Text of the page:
On September, 7, 2018, Starbucks opened its doors in the heart of Milan, just a few steps from the Duomo Cathedral in Piazza Cordusio. If you’re visualizing a traditional Starbucks, clear your mind because everything here celebrates Italy.
The Milan Reserve Roastery, the third the company has opened after Seattle and Shanghai, is impressive, 2,400 square feet in the historic Palazzo delle Poste right in the financial district of Milan. The interior is pure Italian: the floors are Italian marble, the roasting machine from the Italian brand Scolari Engineering, the marble counter from the Italian Calacatta Macchi Vecchi, and the wood oven is made in Italy as well.
The concept stays true to Starbucks’ former CEO and now chairman emeritus Howard Schultz’s vision, including his idea to keep the charming, friendly, familiar, and overwhelming welcome of the Italian bartenders. He has said: “We’re not coming here to teach Italians to make coffee.”
Schultz, who travelled to Italy for the first time in 1983, was fascinated by the Italian tradition of enjoying coffee. Italians worship coffee, drinking the beverage in china cups while standing at the bar or seated at a table. Americans drink coffee on the go in large paper cups. The owner of the internationally known coffee chain was brilliant to understand that there are cultural differences. He brought together two different ways of enjoying coffee and approaching life.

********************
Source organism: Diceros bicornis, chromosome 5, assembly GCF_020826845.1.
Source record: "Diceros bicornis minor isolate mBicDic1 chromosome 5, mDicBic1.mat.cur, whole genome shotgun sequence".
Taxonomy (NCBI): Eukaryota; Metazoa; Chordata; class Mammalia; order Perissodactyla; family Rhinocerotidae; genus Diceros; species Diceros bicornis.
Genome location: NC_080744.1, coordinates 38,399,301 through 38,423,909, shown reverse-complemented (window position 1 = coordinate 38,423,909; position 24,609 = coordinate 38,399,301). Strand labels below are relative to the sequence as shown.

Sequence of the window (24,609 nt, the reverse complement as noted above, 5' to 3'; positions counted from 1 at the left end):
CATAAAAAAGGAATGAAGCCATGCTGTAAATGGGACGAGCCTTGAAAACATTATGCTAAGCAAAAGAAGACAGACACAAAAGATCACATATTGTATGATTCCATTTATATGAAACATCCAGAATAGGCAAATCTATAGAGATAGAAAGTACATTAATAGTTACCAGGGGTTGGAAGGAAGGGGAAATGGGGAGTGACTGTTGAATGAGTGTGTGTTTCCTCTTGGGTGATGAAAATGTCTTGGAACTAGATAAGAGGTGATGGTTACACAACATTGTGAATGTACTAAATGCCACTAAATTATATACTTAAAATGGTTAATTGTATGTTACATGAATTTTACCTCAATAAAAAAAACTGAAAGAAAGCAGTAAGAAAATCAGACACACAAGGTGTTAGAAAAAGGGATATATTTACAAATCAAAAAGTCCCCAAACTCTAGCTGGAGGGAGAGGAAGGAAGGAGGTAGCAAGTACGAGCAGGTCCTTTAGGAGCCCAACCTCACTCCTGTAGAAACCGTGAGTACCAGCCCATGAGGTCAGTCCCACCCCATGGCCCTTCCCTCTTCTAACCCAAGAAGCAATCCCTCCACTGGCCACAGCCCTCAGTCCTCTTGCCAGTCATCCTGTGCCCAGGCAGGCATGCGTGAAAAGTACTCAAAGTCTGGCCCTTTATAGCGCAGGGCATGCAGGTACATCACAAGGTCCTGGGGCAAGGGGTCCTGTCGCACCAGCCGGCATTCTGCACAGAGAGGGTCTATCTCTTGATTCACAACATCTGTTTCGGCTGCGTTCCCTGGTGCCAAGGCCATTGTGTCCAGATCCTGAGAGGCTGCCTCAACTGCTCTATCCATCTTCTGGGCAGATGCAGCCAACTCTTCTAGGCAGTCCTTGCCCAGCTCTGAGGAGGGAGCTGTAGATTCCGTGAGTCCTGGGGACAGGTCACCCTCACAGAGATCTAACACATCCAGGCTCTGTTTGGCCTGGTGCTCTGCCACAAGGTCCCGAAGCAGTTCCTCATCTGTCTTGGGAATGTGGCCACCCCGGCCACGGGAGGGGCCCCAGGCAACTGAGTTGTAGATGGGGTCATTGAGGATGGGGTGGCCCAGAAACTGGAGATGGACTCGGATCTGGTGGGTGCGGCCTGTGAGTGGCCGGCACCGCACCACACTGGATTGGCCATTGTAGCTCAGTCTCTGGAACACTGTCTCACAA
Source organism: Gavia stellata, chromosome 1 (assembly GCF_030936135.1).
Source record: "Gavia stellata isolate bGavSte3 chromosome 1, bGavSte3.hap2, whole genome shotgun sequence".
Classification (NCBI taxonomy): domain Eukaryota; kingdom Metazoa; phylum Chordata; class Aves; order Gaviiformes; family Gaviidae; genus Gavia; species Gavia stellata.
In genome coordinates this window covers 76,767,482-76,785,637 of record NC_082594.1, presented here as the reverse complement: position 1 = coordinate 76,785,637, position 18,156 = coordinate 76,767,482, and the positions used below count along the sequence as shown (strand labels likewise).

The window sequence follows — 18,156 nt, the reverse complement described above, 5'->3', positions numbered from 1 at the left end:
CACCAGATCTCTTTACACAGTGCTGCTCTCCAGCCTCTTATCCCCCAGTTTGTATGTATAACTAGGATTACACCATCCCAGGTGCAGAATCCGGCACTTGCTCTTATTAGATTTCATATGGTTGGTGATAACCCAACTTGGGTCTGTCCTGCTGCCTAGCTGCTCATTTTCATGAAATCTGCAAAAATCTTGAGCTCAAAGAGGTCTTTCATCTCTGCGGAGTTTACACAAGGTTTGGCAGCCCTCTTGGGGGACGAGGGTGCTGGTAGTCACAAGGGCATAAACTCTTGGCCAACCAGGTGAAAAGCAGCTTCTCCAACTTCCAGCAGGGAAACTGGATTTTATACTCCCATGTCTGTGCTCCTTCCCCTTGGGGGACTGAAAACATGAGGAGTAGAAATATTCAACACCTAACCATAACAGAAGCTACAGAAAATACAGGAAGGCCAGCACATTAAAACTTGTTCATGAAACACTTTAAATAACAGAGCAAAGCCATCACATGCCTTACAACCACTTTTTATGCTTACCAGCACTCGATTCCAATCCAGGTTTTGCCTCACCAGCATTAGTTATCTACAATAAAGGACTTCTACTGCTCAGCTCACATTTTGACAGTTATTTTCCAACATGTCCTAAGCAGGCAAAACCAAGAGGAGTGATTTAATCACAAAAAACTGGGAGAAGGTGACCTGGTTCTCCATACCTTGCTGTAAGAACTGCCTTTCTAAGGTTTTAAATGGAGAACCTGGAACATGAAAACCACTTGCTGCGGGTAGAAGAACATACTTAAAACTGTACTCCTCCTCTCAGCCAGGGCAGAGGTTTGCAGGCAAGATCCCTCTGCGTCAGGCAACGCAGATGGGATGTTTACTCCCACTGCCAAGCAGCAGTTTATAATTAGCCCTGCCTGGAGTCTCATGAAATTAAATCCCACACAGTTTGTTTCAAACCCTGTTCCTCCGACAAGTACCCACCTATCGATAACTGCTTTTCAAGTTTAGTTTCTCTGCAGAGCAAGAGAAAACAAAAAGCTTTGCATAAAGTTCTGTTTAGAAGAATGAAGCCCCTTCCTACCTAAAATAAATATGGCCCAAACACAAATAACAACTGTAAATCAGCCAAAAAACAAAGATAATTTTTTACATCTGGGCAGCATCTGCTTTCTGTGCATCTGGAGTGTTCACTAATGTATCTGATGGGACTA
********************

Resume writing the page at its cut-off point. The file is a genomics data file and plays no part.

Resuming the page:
The store features an enormous variety of Italian products, including ice cream and sorbetto by Italian master Alberto Marchetti, a selection of small pastries by the Milanese Princi, wines from small Italian wine makers, and thousands of cocktails that will appeal to Italians. On the ground floor there is ample seating as well as a beautiful terrazzo balcony, both spaces providing ways for Italians to enjoy coffee or an aperitivo. There is also, as in Starbucks in the U.S., free Wi-Fi.
The Milan Reserve Roastery Reserve may follow the Seattle and Shanghai format, but everything is tailor made to please an Italian audience.
One sticking point: the price, higher than what a consumer would pay in a traditional Milan cafe.
If you plan a visit, expect to stand in line for at least 90 minutes.
Top photo: Bigstock